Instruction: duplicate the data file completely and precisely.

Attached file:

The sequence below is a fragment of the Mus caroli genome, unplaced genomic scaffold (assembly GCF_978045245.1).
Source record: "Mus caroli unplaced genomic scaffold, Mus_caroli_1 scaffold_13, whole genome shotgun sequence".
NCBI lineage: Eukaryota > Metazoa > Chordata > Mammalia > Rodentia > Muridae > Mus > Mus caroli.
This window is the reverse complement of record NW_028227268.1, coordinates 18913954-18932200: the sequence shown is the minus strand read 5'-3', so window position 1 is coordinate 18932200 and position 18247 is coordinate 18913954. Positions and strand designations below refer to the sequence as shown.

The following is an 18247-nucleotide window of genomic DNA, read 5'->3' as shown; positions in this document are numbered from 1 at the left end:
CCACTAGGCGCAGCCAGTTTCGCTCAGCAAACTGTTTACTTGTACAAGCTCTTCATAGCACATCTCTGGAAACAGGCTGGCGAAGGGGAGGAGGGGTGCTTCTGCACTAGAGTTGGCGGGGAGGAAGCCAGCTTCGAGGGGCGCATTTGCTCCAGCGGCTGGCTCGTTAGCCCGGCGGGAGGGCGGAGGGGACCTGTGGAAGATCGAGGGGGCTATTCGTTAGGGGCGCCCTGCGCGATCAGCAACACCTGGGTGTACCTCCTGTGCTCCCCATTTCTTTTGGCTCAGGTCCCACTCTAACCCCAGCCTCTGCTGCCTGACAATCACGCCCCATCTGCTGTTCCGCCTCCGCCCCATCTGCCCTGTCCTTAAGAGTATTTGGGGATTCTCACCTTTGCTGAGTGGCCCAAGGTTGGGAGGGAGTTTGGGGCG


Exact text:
The sequence below is a fragment of the Mus caroli genome, unplaced genomic scaffold (assembly GCF_978045245.1).
Source record: "Mus caroli unplaced genomic scaffold, Mus_caroli_1 scaffold_13, whole genome shotgun sequence".
NCBI lineage: Eukaryota > Metazoa > Chordata > Mammalia > Rodentia > Muridae > Mus > Mus caroli.
This window is the reverse complement of record NW_028227268.1, coordinates 18913954-18932200: the sequence shown is the minus strand read 5'-3', so window position 1 is coordinate 18932200 and position 18247 is coordinate 18913954. Positions and strand designations below refer to the sequence as shown.

The following is an 18247-nucleotide window of genomic DNA, read 5'->3' as shown; positions in this document are numbered from 1 at the left end:
CCACTAGGCGCAGCCAGTTTCGCTCAGCAAACTGTTTACTTGTACAAGCTCTTCATAGCACATCTCTGGAAACAGGCTGGCGAAGGGGAGGAGGGGTGCTTCTGCACTAGAGTTGGCGGGGAGGAAGCCAGCTTCGAGGGGCGCATTTGCTCCAGCGGCTGGCTCGTTAGCCCGGCGGGAGGGCGGAGGGGACCTGTGGAAGATCGAGGGGGCTATTCGTTAGGGGCGCCCTGCGCGATCAGCAACACCTGGGTGTACCTCCTGTGCTCCCCATTTCTTTTGGCTCAGGTCCCACTCTAACCCCAGCCTCTGCTGCCTGACAATCACGCCCCATCTGCTGTTCCGCCTCCGCCCCATCTGCCCTGTCCTTAAGAGTATTTGGGGATTCTCACCTTTGCTGAGTGGCCCAAGGTTGGGAGGGAGTTTGGGGCG